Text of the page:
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Books that changed Elaine Fraser

DSC_7399 Elaine

Meet my dear friend Elaine Fraser from Beautiful Books

Recently my friend Em from Teacupstoo, did a series in August called books that changed me so we decided we would start an online book club of sorts for this summer, asking friends to write their list of books that really impacted them.

Anything that encourages us all to lay down our technology and pick up paper is a brilliant pursuit in my opinion.

Elaine’s List of Favourite Books of all time.


1) L.M. Montgomery, Anne of Green Gables:

The Anne books gave me so much pleasure and helped me learn that even if you are a person who seems to get in trouble a lot, you can turn out to be a more understanding person as you get older. Visiting Prince Edward Island and walking along the paths Montgomery did, was one of the highlights of my life. I must admit, a few tears were shed.

2) Jodi Picoult, My Sister’s Keeper:

I love Picoult’s writing and have heard her speak a couple of times. I love the way she presents various pints of view about a moral dilemma and wraps it up in an absorbing story.

3) Christy, by Catherine Marshall:

A beautiful story. As a teacher in a difficult, remote school I could relate to the story. Also, the idea of God giving us a ‘bundle’ in the form of a person to look after has stayed with me for a very long time.

4) Little Women, Louisa May Alcott:

Old-fashioned values and character never go out of style. I have read and re-read this book over my lifetime. Jo is one of those heroines I tried to be when I grew up!

5) Tim Winton, Cloudstreet:

I love Winton’s use of language and the way he creates a sense of place, time and soul. I saw the stage adaption and fell in love with it even more.

6) Hamlet and Macbeth, William Shakespeare:

I love a good tragedy. Both of these were on my high school reading list, and I subsequently taught them. So much wisdom and amazing language use.

7) Harper Lee To Kill A Mockingbird:

My favourite book of all. I read it when I was sixteen and Atticus Finch became the sort of man I admired for his sort of justice and gentle ways. I also love the movie.

8) Markus Zusak, The Book Thief:

This book, by an Australian, is not only a wonderful story, it inspires me to be a better writer. Zusak’s ability to be profound and create beautiful images astounds me.

9) Charlotte Bronte, Jane Eyre:

As a brooding teenager, I visited Haworth and walked the Yorkshire moors. I loved the darkness of Jane Eyre and the complicated interplay of the characters. I’ve read this book many times and am drawn back into the brooding.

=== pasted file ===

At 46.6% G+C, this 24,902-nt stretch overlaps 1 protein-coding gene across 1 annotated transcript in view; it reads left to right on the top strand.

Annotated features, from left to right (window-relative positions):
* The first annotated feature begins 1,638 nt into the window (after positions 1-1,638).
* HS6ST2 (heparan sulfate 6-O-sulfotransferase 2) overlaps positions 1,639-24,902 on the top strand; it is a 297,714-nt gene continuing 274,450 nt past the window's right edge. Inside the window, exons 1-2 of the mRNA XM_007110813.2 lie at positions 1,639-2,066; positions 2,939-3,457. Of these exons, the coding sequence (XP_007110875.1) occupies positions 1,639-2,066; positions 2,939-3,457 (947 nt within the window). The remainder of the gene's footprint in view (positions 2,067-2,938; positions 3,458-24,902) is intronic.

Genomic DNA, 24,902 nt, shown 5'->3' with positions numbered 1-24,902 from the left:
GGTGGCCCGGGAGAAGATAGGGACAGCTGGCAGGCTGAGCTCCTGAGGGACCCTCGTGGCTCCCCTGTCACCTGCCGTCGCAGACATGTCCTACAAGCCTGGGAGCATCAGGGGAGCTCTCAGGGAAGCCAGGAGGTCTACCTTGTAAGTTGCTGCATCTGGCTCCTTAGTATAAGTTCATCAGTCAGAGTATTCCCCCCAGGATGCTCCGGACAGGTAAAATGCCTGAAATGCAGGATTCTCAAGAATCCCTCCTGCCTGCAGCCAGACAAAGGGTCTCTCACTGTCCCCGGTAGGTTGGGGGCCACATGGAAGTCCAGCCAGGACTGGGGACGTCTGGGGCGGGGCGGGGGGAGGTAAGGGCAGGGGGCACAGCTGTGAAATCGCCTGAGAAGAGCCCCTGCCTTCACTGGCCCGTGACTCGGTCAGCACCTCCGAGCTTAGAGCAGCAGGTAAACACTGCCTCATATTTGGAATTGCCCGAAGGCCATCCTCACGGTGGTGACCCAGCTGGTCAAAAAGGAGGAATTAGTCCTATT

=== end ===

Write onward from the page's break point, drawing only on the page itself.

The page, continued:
10) Animal Farm, George Orwell:

I also read this book as a teenager and was impacted by the history and political background to the text. I was studying Russian history at the time and it all seemed to work together. This book was part of my political education and an insight into the workings of power.

11) John Steinbeck, The Grapes Of Wrath:

I visited Monterey County and the Cannery Row a couple of years ago and loved seeing the landscape that inspired Steinbeck. This book was also part of my political education. I studied the Depression in History and this book rounded out my perspective of it.

12) Brave New World, Aldous Huxley:

For some reason I loved dystopian fiction as a teenager—similar the teens who love The Hunger Games today. I didn’t understand it fully until I was an adult. I must have been pretty innocent! However, the book stayed with me and, along with 1984, contributed to my suspicion of government control!

13) Lord of the Flies, William Golding:

As a young Christian this impacted me as it showed me the power of unleashed sin. What happens when we don’t have any boundaries? When we are allowed to run free? I found it scary and it served as a warning to me.

14) Sons and Lovers, D.H. Lawrence:

My Dad’s family comes from Northern England mining background. This book gave me an insight into that life. When I finally got to visit the places my family came from, I already had a picture in my mind of the life my dad and his forbears lived. It also explained a lot of family politics and the relationship between my dad and his mother.

15) Tess of the d’Urbervilles, Thomas Hardy:

Another brooding book, but this one annoyed me. I felt Tess was stupid and allowed love to ruin her life—not always the accepted interpretation—but I really got angry with her. This book inspired me to be tough when it came to boys in my life. I was determined not to let a boy ruin my life. It’s funny how things influence you isn’t it?

Why don’t you tag a friend with this post on facebook and ask them to write their list of all time favourite books. If you would like your list featured here on this blog, email your list and a photo of yourself to


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